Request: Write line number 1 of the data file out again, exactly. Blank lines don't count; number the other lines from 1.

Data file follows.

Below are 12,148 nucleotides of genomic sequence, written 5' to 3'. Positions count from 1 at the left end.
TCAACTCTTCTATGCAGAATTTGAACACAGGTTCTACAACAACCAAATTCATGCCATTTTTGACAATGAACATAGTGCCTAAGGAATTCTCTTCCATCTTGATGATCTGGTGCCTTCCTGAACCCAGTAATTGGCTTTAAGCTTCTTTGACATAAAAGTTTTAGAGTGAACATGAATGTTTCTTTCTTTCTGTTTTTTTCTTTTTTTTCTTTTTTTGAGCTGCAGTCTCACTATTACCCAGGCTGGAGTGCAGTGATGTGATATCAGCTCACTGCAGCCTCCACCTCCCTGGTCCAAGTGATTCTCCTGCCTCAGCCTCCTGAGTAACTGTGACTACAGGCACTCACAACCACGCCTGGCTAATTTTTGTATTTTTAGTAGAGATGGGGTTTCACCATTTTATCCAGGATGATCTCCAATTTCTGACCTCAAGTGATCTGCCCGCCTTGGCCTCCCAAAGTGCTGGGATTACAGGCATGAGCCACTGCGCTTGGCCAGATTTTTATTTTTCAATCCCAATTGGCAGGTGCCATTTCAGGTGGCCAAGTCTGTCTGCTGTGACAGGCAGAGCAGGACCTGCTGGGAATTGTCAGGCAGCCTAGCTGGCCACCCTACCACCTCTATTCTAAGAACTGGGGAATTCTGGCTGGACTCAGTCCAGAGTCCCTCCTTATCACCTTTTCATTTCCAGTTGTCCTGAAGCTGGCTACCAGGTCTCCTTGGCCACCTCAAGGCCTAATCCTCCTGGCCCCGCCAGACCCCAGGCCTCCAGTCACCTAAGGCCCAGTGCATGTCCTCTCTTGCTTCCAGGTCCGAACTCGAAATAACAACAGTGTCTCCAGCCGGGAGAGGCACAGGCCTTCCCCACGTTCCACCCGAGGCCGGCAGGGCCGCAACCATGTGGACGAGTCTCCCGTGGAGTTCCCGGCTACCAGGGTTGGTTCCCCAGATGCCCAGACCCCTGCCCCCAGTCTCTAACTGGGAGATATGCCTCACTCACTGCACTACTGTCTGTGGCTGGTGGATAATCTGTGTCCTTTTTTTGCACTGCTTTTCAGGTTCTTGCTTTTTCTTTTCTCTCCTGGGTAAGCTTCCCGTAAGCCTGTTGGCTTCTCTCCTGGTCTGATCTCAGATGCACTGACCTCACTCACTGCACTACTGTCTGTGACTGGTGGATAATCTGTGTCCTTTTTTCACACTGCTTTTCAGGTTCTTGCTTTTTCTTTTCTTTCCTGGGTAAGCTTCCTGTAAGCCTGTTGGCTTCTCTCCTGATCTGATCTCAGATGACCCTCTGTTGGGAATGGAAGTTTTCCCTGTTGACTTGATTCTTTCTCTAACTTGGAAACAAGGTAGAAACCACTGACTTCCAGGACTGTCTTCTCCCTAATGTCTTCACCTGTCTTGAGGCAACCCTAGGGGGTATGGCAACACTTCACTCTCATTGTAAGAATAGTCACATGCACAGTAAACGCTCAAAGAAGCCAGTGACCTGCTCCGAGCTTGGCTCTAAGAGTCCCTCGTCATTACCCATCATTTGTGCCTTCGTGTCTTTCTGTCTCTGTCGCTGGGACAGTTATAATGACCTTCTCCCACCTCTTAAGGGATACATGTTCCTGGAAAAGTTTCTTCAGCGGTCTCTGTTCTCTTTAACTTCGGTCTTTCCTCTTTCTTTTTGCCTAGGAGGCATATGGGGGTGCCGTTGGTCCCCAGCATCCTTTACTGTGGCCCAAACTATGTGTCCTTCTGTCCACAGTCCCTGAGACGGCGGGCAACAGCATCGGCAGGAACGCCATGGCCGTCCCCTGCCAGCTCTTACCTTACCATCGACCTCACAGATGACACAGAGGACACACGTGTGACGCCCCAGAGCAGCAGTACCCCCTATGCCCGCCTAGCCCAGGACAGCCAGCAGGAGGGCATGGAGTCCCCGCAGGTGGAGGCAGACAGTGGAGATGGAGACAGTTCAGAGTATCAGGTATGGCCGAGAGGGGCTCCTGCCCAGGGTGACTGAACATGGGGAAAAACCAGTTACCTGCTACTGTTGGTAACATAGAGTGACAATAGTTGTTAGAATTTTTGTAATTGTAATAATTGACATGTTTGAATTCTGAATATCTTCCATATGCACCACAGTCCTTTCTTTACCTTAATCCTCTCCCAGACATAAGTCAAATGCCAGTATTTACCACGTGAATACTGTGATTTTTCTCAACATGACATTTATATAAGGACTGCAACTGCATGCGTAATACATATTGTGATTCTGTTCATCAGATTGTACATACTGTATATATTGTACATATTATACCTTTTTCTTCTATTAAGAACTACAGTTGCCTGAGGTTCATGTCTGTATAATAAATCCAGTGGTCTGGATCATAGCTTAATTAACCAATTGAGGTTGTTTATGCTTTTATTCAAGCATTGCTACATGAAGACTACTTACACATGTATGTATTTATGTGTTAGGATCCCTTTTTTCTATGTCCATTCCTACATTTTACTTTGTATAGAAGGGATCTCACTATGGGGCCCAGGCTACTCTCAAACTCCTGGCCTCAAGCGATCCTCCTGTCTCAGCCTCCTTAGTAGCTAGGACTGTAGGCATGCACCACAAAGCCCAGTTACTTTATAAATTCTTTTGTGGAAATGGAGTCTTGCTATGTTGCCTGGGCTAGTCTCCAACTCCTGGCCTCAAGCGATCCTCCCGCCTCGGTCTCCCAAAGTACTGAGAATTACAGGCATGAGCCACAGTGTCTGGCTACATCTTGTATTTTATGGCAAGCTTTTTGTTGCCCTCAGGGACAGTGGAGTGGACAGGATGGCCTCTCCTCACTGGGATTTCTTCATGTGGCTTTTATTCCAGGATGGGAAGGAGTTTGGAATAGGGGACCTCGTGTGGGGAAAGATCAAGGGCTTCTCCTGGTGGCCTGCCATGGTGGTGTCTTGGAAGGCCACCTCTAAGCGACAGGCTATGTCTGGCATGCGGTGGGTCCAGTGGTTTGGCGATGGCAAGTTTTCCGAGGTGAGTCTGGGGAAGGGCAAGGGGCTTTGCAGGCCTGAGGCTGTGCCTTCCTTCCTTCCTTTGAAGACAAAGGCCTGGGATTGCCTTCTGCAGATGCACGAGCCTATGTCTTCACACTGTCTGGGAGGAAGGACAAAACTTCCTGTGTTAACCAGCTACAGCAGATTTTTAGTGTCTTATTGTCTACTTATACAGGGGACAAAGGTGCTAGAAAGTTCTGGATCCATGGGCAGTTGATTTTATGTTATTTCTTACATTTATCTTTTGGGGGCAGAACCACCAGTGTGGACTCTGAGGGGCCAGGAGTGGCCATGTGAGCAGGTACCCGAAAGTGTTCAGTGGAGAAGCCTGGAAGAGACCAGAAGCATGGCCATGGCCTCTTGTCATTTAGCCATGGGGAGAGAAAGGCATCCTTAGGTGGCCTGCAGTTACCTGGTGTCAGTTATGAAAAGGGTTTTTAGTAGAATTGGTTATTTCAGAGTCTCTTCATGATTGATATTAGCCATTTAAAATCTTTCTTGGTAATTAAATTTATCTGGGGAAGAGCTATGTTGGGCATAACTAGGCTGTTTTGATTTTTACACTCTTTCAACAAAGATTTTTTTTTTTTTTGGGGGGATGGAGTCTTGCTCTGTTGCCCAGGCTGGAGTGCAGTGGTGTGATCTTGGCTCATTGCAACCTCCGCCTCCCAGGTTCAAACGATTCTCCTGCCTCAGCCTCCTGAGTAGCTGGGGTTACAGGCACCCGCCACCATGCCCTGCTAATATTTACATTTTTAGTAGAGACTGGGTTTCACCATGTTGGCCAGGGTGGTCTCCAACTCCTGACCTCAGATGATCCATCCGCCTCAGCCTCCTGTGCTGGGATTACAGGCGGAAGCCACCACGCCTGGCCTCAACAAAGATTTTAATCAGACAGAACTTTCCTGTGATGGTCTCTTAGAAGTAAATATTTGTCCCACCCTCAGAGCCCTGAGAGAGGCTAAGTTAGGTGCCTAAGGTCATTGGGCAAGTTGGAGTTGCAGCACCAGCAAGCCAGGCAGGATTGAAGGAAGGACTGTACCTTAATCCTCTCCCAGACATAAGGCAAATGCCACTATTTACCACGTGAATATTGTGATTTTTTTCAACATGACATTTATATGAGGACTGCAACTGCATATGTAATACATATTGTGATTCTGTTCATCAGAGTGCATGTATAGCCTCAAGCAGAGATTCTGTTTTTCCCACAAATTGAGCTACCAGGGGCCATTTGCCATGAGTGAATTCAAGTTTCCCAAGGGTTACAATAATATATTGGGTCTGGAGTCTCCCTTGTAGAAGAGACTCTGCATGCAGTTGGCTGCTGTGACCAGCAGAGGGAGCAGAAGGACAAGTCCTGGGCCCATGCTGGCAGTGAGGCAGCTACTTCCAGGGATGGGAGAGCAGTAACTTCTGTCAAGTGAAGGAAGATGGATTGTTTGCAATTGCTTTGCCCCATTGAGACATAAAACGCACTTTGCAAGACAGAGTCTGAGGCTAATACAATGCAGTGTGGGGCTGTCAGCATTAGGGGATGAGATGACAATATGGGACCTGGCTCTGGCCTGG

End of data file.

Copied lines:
Below are 12,148 nucleotides of genomic sequence, written 5' to 3'. Positions count from 1 at the left end.